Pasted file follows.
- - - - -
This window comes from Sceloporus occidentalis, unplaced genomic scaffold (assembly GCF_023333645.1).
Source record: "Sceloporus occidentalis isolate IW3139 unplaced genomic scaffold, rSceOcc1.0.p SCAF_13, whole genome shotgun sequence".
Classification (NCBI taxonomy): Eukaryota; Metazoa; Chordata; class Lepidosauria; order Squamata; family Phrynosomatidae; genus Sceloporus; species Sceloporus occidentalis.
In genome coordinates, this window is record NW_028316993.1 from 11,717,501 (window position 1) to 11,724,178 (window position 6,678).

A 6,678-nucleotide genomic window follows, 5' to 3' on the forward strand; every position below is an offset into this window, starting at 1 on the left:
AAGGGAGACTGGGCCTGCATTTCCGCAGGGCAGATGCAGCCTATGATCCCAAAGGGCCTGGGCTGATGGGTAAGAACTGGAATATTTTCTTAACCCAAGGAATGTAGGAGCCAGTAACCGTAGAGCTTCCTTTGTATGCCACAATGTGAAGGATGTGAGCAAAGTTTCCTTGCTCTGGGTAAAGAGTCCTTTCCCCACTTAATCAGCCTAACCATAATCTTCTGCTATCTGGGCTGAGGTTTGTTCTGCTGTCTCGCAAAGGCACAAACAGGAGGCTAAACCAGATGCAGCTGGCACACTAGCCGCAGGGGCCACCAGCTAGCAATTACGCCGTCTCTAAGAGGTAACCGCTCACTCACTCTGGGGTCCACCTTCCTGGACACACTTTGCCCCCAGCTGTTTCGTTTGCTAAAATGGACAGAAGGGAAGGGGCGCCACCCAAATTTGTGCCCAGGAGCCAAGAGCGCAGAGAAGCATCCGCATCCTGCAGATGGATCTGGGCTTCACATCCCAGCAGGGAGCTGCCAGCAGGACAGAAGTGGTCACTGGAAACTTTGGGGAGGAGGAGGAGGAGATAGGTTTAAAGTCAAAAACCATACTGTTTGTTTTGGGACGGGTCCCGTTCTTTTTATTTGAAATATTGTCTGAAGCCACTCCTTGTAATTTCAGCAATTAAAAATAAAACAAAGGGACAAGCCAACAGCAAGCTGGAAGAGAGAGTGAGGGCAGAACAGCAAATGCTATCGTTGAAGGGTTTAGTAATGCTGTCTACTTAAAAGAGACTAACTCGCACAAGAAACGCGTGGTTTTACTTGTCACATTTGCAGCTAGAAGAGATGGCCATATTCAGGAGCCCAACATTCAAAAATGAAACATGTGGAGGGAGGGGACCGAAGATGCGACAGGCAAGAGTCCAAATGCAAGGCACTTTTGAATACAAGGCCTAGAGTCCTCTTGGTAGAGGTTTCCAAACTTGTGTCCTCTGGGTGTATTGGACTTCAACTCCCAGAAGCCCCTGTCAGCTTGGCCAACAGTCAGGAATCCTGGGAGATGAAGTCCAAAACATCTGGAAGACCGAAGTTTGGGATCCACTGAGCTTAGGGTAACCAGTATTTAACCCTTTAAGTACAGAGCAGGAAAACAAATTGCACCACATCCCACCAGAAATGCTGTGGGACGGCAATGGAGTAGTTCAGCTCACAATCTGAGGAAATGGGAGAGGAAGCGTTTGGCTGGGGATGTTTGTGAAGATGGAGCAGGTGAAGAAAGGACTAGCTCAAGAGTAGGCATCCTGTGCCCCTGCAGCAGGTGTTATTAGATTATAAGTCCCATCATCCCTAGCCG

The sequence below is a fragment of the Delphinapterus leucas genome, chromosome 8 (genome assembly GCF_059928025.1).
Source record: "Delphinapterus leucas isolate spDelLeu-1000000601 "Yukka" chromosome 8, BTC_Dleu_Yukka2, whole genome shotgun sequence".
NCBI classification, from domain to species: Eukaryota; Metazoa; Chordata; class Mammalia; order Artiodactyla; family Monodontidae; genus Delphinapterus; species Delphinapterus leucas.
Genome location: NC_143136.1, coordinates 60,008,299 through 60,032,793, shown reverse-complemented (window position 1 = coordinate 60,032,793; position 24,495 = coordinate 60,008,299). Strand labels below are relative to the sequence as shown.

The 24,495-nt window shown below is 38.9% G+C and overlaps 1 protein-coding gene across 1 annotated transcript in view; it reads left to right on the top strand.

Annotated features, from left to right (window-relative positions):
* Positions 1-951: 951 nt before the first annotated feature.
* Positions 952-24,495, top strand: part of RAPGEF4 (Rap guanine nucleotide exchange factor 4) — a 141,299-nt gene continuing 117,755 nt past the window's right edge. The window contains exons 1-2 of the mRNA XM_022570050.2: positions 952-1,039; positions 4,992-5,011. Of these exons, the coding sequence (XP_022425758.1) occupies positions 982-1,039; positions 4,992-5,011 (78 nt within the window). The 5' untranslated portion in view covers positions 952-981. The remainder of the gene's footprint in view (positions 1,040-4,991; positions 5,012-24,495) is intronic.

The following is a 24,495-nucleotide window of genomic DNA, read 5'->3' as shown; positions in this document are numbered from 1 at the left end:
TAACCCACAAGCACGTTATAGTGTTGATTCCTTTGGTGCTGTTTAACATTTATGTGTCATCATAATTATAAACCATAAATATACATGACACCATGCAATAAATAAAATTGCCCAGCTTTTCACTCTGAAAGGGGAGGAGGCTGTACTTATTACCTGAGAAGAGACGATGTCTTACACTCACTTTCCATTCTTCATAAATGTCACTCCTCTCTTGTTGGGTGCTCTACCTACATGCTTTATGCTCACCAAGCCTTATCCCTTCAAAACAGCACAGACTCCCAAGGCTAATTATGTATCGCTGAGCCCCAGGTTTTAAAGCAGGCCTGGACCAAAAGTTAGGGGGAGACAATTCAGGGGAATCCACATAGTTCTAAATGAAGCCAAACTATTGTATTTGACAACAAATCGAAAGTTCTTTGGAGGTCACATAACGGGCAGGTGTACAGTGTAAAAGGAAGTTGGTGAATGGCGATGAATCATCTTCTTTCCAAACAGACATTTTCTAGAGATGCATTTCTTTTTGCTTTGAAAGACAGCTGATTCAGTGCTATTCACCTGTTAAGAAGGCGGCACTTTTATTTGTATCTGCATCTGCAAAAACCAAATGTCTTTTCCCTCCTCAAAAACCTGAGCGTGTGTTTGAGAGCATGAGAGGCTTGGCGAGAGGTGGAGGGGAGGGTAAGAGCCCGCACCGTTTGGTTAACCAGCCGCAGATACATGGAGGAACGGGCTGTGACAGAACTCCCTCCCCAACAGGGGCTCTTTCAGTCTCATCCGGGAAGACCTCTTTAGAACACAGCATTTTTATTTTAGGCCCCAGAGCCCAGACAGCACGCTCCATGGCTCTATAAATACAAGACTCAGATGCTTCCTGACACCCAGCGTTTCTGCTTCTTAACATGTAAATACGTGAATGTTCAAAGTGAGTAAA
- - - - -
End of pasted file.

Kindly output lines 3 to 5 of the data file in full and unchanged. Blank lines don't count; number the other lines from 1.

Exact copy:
Classification (NCBI taxonomy): Eukaryota; Metazoa; Chordata; class Lepidosauria; order Squamata; family Phrynosomatidae; genus Sceloporus; species Sceloporus occidentalis.
In genome coordinates, this window is record NW_028316993.1 from 11,717,501 (window position 1) to 11,724,178 (window position 6,678).

A 6,678-nucleotide genomic window follows, 5' to 3' on the forward strand; every position below is an offset into this window, starting at 1 on the left: